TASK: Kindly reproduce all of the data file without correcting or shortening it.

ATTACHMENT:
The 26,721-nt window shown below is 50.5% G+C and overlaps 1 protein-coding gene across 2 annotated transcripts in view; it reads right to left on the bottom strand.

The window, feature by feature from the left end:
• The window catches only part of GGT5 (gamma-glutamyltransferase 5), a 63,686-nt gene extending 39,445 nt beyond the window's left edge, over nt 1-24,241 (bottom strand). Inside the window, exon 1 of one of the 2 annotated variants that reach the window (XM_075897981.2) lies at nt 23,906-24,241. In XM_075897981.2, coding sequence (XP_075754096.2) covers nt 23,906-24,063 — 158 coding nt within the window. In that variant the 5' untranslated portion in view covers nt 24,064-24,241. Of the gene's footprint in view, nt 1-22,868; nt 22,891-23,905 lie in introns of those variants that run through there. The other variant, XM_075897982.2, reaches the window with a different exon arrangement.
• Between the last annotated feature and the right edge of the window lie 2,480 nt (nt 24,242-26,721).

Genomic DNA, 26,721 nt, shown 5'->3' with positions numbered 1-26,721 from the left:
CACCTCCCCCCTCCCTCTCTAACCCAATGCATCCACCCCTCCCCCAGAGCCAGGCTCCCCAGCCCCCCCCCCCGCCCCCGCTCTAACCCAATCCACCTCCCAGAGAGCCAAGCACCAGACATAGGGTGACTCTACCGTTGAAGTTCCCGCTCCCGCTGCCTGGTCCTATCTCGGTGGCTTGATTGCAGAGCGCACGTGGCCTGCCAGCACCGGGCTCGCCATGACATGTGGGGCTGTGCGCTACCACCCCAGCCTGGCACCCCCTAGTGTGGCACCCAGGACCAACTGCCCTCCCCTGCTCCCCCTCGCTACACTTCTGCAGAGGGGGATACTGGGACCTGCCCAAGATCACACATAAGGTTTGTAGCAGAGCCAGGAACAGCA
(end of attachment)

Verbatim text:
The 26,721-nt window shown below is 50.5% G+C and overlaps 1 protein-coding gene across 2 annotated transcripts in view; it reads right to left on the bottom strand.

The window, feature by feature from the left end:
• The window catches only part of GGT5 (gamma-glutamyltransferase 5), a 63,686-nt gene extending 39,445 nt beyond the window's left edge, over nt 1-24,241 (bottom strand). Inside the window, exon 1 of one of the 2 annotated variants that reach the window (XM_075897981.2) lies at nt 23,906-24,241. In XM_075897981.2, coding sequence (XP_075754096.2) covers nt 23,906-24,063 — 158 coding nt within the window. In that variant the 5' untranslated portion in view covers nt 24,064-24,241. Of the gene's footprint in view, nt 1-22,868; nt 22,891-23,905 lie in introns of those variants that run through there. The other variant, XM_075897982.2, reaches the window with a different exon arrangement.
• Between the last annotated feature and the right edge of the window lie 2,480 nt (nt 24,242-26,721).

Genomic DNA, 26,721 nt, shown 5'->3' with positions numbered 1-26,721 from the left:
CACCTCCCCCCTCCCTCTCTAACCCAATGCATCCACCCCTCCCCCAGAGCCAGGCTCCCCAGCCCCCCCCCCCGCCCCCGCTCTAACCCAATCCACCTCCCAGAGAGCCAAGCACCAGACATAGGGTGACTCTACCGTTGAAGTTCCCGCTCCCGCTGCCTGGTCCTATCTCGGTGGCTTGATTGCAGAGCGCACGTGGCCTGCCAGCACCGGGCTCGCCATGACATGTGGGGCTGTGCGCTACCACCCCAGCCTGGCACCCCCTAGTGTGGCACCCAGGACCAACTGCCCTCCCCTGCTCCCCCTCGCTACACTTCTGCAGAGGGGGATACTGGGACCTGCCCAAGATCACACATAAGGTTTGTAGCAGAGCCAGGAACAGCA